The “Breeding for Gold” symposium at the Royal Agricultural University (9 March) provided food for thought. The presentation by Dr Ludwig Christmann of the Hanoverian Verband was particularly interesting, not only because of the fascinating history of the breed, but because of the underlying emphasis on the Hanoverian system used to produce this successful horse. I was particularly intrigued to learn that any Hanoverian breeder wishing to breed their (already graded) mare has to register her each year and pay to do so. Imagine the outcry if any British breed society made that a rule.
Why is it that we applaud the European systems but dislike anything similar being initiated here in the UK? Most British mare owners baulk at grading their mares, yet grading is a fact of breeding life in Germany and just a part of the accepted system.
Where are they now?
Jan Rogers, the British Equestrian Federation (BEF) head of equine development, and her assistant Lauren Brown provoked further thought, through their presentation based on data provided by 10 years of the BEF Futurity.
While the Futurity is but a snapshot of the British sport horse industry — as it is not compulsory, and therefore only covers around a third of all sport horses born each year — nonetheless I suspect that Lauren’s study into young horses after the Futurity was representative of the UK young horse population as a whole.
Her study found that, of the majority of Futurity graduates that are competing, most of them compete in unaffiliated competition. This is despite many of them being earmarked, a few years earlier, for greater things. The main reasons owners cited for this were the costs of production and affiliated competition, and/or the lack of a suitable rider to take the horse to a higher level.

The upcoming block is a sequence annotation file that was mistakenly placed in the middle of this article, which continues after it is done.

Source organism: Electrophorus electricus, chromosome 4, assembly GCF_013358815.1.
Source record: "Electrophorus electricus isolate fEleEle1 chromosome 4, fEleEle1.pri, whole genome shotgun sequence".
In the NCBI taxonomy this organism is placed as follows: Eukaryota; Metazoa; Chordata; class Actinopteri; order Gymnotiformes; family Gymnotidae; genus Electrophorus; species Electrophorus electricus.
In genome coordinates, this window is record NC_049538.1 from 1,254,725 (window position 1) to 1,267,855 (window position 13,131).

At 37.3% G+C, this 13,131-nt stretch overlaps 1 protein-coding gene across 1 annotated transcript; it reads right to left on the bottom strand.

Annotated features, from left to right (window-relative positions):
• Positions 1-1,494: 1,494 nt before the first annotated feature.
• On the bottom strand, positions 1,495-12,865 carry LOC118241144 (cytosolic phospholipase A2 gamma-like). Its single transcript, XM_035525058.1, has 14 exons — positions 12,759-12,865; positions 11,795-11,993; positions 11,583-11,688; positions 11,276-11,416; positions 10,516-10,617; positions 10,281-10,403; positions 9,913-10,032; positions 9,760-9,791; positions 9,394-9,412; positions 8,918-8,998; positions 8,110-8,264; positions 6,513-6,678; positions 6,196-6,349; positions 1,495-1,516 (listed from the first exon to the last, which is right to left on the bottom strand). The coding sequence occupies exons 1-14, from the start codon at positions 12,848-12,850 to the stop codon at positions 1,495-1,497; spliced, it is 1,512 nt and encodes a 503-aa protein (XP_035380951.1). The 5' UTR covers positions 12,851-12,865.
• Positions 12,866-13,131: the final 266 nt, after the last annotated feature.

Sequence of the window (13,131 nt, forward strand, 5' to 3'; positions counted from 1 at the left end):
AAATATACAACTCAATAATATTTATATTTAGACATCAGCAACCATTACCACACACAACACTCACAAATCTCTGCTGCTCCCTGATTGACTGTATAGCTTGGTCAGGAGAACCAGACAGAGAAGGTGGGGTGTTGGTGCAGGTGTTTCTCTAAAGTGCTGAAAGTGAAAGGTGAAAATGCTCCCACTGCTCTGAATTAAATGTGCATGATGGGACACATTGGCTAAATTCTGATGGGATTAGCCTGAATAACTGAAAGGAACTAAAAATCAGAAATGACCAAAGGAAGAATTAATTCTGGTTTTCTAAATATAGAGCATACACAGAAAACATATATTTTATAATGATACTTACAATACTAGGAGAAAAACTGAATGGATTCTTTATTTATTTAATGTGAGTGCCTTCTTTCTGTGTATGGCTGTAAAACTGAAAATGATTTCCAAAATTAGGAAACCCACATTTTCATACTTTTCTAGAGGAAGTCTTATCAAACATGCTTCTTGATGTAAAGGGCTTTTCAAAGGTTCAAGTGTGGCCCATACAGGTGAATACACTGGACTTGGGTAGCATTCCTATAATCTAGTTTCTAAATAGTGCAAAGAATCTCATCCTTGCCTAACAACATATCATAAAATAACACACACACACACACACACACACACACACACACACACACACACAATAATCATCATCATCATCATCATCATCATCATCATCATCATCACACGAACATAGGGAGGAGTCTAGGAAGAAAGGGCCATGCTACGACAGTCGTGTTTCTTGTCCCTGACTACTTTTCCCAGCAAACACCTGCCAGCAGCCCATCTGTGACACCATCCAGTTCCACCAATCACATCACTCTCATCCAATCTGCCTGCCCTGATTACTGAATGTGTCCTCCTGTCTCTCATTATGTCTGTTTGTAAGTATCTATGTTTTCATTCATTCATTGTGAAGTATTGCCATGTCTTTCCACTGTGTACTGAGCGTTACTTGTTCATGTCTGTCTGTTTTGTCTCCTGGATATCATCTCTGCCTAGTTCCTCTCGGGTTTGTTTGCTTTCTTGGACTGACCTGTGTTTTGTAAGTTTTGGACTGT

While there is no horse in the world standing in a stable wishing that it had a better rider — horses just want to eat grass — it does seem a waste of British-bred equine talent, especially as these horses were presumably bred with competition in mind.
What came out of the discussion among delegates was the lack of both a system and riders aimed at producing young horses to a recognised standard. A post-symposium discussion led to the suggestion of a national school — not only for young horses but, more importantly, trainers — that would provide a benchmark qualification. As it was pointed out, racing has the British Racing School (BRS) for those wanting to work in the racing industry.
The obvious obstacle to such a centre is funding — it costs £3m a year to run the BRS. Needless to say Germany has a national centre (Warendorf) and a rigid system of qualifications for riders and trainers that is divided into professional and amateur. All professional trainers there have undertaken a three-year apprenticeship under a master trainer and have to pass exams.
While the British Horse Society (BHS) does have a system of teaching qualifications, these are optional. They seem to have fallen out of favour and are perhaps not specific enough for those training young horses. As Jennie Loriston-Clarke highlighted at the seminar, anyone in the UK, of any age or experience, is allowed to call themselves a trainer.
Would breeders and aspiring British competition riders and trainers support such an approach anyway — or is it just too much of a system? But do we not owe it to our young horses, breeders and the confidence of future owners to start implementing and be more accepting of a system?
Ref: Horse & Hound; 24 March 2016